Isaac Newton’s Thoughts on the Jerusalem Temple

July 22 2019

In addition to his famed contributions to physics, mathematics, and astronomy, Isaac Newton pursued investigations into alchemy, astrology, theology, and scriptural exegesis. He invested particular significance in the biblical Temple, even studying a Latin translation of the section in Moses Maimonides’ legal code dealing with Temple regulations. Describing Newton’s manuscript “Notes on the Temple,” Sharon Cohen writes:

The manuscript was written between 1675 and 1685, and includes text in Latin, Hebrew, Aramaic, and Greek. Throughout the manuscript we can clearly see several instances in which Newton uses Hebrew script. For example, he analyzes the use of the Hebrew root r-ts-f and its modifications ritspah and ritspat, which can mean “sequence,” “floor,” or “flooring.” The Aramaic phrase ta azi and ta sh’ma also appear in Hebrew script. These talmudic expressions mean “come and see” and “come and hear,” respectively. All of the Hebrew script appears alongside Latin translations and explanations.

In the left column, near the top of the page, we can see a Hebrew biblical verse, complete with vowel notations, [which translates as] “Blessed be the name of the glory of His kingdom forever and ever.” According to a midrash, when Moses ascended Mount Sinai to receive the Ten Commandments, he heard the angels speaking this verse to God.

Also in the left column of the page, we see commentaries from a Spanish Jesuit on the descriptions of the Temple that appear in the Book of Ezekiel. To Newton, the Temple was significant for three main reasons. First, Newton . . . believed that the Temple in Jerusalem, and the courtyard surrounding it, was a model of the heliocentric solar system, with the raised altar (located in the center) representing the sun. Second, Newton’s interest in the architecture of the temple was fueled by his belief that the Temple would serve as the “site of revelation” for the apocalypse. In addition, he believed that the Temple would be rebuilt in Jerusalem, with even greater magnificence than the original, at the onset of the Millennial Kingdom—that is, Christ’s reign on earth.

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Read more at Jerusalem Post

More about: Christian Hebraists, Moses Maimonides, Science, Temple

Will Tensions Rise between the U.S. and Israel?

Unlike his past many predecessors, President Joe Biden does not have a plan for solving the Israel-Palestinian conflict. Moreover, his administration has indicated its skepticism about renewing the 2015 nuclear deal with Iran. John Bolton nevertheless believes that there could be a collision between the new Benjamin Netanyahu-led Israeli government and the Biden White House:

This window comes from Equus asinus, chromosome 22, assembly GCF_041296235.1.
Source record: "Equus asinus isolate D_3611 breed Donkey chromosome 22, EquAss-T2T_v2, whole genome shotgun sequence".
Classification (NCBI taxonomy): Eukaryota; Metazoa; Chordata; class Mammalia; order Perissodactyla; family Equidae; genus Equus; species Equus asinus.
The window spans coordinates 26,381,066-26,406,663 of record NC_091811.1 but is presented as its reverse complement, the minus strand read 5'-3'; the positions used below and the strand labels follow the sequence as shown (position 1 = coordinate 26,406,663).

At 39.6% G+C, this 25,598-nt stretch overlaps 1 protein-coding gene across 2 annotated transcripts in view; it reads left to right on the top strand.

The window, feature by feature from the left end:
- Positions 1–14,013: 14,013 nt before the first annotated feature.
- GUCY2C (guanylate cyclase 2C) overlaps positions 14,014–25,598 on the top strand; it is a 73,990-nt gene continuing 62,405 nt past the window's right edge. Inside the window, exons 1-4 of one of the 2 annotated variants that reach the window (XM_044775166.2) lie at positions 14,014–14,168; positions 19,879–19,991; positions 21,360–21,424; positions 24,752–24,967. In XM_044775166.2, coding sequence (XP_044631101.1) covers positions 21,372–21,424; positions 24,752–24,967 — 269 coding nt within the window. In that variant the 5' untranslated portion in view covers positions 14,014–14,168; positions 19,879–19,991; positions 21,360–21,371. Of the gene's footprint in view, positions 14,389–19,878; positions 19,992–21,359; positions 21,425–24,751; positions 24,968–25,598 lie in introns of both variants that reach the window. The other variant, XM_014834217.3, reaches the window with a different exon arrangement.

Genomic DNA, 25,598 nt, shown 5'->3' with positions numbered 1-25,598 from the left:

In possibly his last term, Netanyahu’s top national-security priority will be ending, not simply managing, Iran’s threat. This is infinitely distant from Biden’s Iran policy, which venerates Barrack Obama’s inaugural address: “we will extend a hand if you are willing to unclench your fist.”

Tehran’s fist is today otherwise occupied, pummeling its own people. Still, it will continue menacing Israel and America unless and until the internal resistance finds ways to fracture the senior levels of Iran’s regular military and the Revolutionary Guards. Netanyahu undoubtedly sees Iran’s growing domestic turmoil as an opportunity for regime change, which Israel and others can facilitate. Simultaneously, Jerusalem can be preparing its military and intelligence services to attack Tehran’s nuclear program, something the White House simply refuses to contemplate seriously. Biden’s obsession with reviving the disastrous 2015 nuclear deal utterly blinds the White House to the potential for a more significant victory.

To make matters worse, Biden has just created a Washington-based position at the State Department, a “special representative for Palestinian affairs,” that has already drawn criticism in Israel both for the new position itself and for the person named to fill it. Advocated as one more step toward “upgrading” U.S. relations with the Palestinian Authority, the new position looks nearly certain to become the locus not of advancing American interests regarding the failed Authority, but of advancing the Authority’s interests within the Biden administration.

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Read more at 19FortyFive

More about: Benjamin Netanyahu, Iran, Joe Biden, U.S.-Israel relationship